Public Diplomacy Symposium held on SU campus

Professionals spoke about non-state actors in international relations at the annual two-day event.

Each year, the public diplomacy graduate students of Syracuse University host a public diplomacy symposium. Usually held in Washington D.C., this year's event, inspired by Geoffrey Wiseman’s book, "Isolate or Engage: Adversarial States, US Foreign Policy, and Public Diplomacy," was held at SU on Oct. 13 and 14.

The first day featured a panel on “New Diplomacy,” featuring SU alumni Corrie Zoli, director of research for the Institute of National Security and Counterterrorism, and W. Michael Short, founder of Short Enterprises. Former Foreign Service Officer (FSO) Steven Pike also hosted a discussion.

"Think of how you can participate in public diplomacy without working with the State."
-Holly Gordon, co-founder of Girl Rising

A panel consisting of Ellen Blackler, the vice president of global public policy at The Walt Disney Co., Joe Bednar, a seasoned media professional who joined an entrepreneurial venture, PowerVJ, in 2013, Mike Fernandez who led Cargill’s global corporate affairs activities and Carl Schramm, an internationally recognized leader in entrepreneurship and economic growth, discussed the role of corporations in new public diplomacy.

The first day concluded with a one-on-one interview with Mark McDowell, Canada’s first resident Ambassador to the Republic of the Union of Myanmar. McDowell said when he arrived in Myanmar, which had seen a generation of sanctions and a dictatorial regime, he was faced with the challenge of building a relationship between Canada and Myanmar with a small staff and few resources.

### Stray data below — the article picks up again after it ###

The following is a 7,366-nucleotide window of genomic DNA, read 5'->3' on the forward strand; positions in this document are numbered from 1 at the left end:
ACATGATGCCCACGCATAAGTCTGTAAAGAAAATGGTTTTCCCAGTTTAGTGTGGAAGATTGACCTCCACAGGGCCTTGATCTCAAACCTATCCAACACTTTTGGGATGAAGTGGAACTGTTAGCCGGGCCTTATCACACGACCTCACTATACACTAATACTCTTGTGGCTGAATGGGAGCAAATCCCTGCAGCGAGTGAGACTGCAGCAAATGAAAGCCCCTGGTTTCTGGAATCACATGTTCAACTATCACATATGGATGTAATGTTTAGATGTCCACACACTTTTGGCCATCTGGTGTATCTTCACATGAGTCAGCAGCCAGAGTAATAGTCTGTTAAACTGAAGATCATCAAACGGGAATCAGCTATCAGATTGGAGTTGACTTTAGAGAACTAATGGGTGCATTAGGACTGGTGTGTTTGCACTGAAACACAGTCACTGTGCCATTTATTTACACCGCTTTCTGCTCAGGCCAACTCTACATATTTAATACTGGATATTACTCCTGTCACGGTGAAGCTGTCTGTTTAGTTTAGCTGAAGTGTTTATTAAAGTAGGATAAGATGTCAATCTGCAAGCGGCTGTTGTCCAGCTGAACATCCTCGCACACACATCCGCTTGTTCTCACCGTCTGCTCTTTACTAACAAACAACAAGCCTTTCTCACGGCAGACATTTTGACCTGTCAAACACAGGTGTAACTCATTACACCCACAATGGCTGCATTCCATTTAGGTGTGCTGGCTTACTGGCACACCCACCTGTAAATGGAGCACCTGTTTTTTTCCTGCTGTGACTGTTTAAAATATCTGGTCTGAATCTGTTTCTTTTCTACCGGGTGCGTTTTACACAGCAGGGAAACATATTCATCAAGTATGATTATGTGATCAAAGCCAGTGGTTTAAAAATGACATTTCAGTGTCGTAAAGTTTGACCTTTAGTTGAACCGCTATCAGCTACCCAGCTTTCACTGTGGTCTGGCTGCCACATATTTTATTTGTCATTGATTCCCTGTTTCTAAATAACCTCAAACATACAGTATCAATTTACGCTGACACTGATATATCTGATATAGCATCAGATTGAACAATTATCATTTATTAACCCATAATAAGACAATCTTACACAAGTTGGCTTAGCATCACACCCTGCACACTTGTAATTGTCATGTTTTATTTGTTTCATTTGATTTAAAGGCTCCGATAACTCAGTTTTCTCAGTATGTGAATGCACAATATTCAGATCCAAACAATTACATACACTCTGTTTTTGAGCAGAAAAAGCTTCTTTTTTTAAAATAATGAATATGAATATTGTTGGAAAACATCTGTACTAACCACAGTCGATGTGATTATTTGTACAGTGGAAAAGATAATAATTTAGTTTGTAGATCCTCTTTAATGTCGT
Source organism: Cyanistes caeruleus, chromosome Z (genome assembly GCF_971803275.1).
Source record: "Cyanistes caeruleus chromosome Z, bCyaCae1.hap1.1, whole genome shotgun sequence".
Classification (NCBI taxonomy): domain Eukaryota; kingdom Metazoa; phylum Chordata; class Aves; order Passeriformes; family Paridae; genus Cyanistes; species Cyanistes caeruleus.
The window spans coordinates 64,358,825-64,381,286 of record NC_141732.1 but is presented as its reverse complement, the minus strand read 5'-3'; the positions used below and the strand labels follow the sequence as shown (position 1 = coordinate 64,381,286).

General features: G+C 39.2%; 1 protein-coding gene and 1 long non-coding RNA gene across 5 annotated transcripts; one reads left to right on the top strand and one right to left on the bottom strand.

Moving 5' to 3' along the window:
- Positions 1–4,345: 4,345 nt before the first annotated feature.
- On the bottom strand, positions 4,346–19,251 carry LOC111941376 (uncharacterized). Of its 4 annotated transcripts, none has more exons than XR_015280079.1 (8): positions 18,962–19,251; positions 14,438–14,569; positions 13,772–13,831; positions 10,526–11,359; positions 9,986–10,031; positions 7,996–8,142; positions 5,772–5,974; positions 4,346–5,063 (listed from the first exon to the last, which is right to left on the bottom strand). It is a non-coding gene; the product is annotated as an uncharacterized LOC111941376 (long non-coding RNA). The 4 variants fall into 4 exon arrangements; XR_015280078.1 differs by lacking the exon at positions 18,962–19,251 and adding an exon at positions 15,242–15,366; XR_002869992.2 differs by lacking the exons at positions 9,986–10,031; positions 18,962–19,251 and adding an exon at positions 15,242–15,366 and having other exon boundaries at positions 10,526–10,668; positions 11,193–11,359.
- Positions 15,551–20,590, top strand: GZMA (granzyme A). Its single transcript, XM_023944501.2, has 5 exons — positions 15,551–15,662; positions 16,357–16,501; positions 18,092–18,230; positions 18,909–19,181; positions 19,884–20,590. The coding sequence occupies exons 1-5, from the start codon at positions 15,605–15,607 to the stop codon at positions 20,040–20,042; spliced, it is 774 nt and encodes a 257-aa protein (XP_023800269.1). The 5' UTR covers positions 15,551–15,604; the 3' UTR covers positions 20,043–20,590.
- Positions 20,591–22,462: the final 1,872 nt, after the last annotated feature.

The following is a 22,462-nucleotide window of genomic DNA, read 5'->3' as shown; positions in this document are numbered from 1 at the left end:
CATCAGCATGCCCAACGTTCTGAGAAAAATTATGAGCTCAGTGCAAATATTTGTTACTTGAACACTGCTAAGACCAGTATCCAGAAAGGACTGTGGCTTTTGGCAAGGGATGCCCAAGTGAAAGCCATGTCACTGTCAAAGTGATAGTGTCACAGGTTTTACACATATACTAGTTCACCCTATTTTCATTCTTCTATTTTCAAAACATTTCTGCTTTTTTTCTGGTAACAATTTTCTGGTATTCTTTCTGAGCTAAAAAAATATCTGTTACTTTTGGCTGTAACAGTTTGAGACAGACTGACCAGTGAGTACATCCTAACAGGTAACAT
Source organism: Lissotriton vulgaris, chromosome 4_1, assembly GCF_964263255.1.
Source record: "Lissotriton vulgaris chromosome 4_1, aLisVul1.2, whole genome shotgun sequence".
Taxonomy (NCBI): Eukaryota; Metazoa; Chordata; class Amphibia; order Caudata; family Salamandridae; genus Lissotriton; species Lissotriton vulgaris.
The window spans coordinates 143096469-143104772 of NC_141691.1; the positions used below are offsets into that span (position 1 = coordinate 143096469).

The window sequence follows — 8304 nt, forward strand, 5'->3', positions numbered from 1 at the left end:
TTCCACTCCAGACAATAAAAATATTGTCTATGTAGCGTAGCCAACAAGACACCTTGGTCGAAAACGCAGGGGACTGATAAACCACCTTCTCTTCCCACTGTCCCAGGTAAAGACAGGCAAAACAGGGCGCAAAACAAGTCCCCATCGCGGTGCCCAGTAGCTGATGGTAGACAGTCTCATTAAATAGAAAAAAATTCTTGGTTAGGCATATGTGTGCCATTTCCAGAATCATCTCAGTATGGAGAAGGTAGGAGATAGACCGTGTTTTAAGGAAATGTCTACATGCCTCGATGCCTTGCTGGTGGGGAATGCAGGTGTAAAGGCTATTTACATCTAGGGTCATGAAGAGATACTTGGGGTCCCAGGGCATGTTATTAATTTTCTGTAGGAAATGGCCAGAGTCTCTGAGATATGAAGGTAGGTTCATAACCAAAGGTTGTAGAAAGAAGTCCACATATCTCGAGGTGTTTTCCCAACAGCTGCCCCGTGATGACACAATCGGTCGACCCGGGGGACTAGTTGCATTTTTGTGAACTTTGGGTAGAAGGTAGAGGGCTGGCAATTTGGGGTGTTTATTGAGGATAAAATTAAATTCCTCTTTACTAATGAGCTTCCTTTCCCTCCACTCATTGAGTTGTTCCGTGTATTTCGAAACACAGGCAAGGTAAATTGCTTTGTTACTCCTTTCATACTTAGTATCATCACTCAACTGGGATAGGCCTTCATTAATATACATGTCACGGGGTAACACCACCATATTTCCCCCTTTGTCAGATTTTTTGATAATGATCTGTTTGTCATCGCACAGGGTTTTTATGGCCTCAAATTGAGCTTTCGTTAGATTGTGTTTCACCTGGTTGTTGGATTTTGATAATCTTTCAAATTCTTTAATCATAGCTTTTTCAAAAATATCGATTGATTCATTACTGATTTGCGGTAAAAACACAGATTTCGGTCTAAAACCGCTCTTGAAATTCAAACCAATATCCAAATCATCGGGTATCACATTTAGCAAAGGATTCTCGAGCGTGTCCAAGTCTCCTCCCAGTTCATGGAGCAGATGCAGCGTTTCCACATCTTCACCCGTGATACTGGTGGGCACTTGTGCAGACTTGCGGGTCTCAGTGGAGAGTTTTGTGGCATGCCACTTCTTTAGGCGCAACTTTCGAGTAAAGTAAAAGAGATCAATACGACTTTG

“Our message was, Canada is here,” McDowell said. “We’re a good country and we’re trying to help.”

Through Facebook communication and an unconventional use of informal language with the people of Myanmar, McDowell said he was able to win the confidence of the people of Myanmar.

On the second day of the symposium, Michael Schneider, director of the Washington Public Diplomacy Program at Maxwell the Maxwell School of Citizenship and Public Affairs, gave a talk on public diplomacy, which was followed by a panel discussion on the role the media plays in the new era of diplomacy.

The panel consisted of Roy Gutterman, a professor and the director of Tully Center for Free Speech at the S.I. Newhouse School of Public Communications, Ken Harper, an associate professor and director of Newhouse Center for Global Engagement, Holly Gordon, co-founder of Girl Rising and Anastasia Kolobrodova, Project Officer at Radio Free Europe/Radio Liberty. Kolobrodova emphasized the need for a media organizations to recognize their audience.

“Know your people and establish credibility by being objective and professional,” Kolobrodova said.

Gordon, who has a background in international relations, informed students about an entrepreneurial approach to public diplomacy that could be useful in solving global issues.

“Think of how you can participate in public diplomacy without working with the state,” Gordon said.

The symposium ended with a panel discussion between Sanjay Srivastava, professor of political science at Banaras Hindu University, and Tosca Bruno-Van Vijfeijken, director of the Transnational NGO Initiative at Maxwell.

The final panel explored the role played by non-state actors in new diplomacy through an academic lens, where it noted how non-state actors were gaining prominence and public diplomacy was getting more global.

Public diplomacy graduate student Megan Soule found the symposium an engaging extension of the learning process.

“Not only is this an opportunity to bring some of the best speakers to Syracuse, but it is also an opportunity to promote the program to Newhouse and the university as a whole,” Soule said.

As people left the symposium, she hoped that they would have a better idea of what public diplomacy means.

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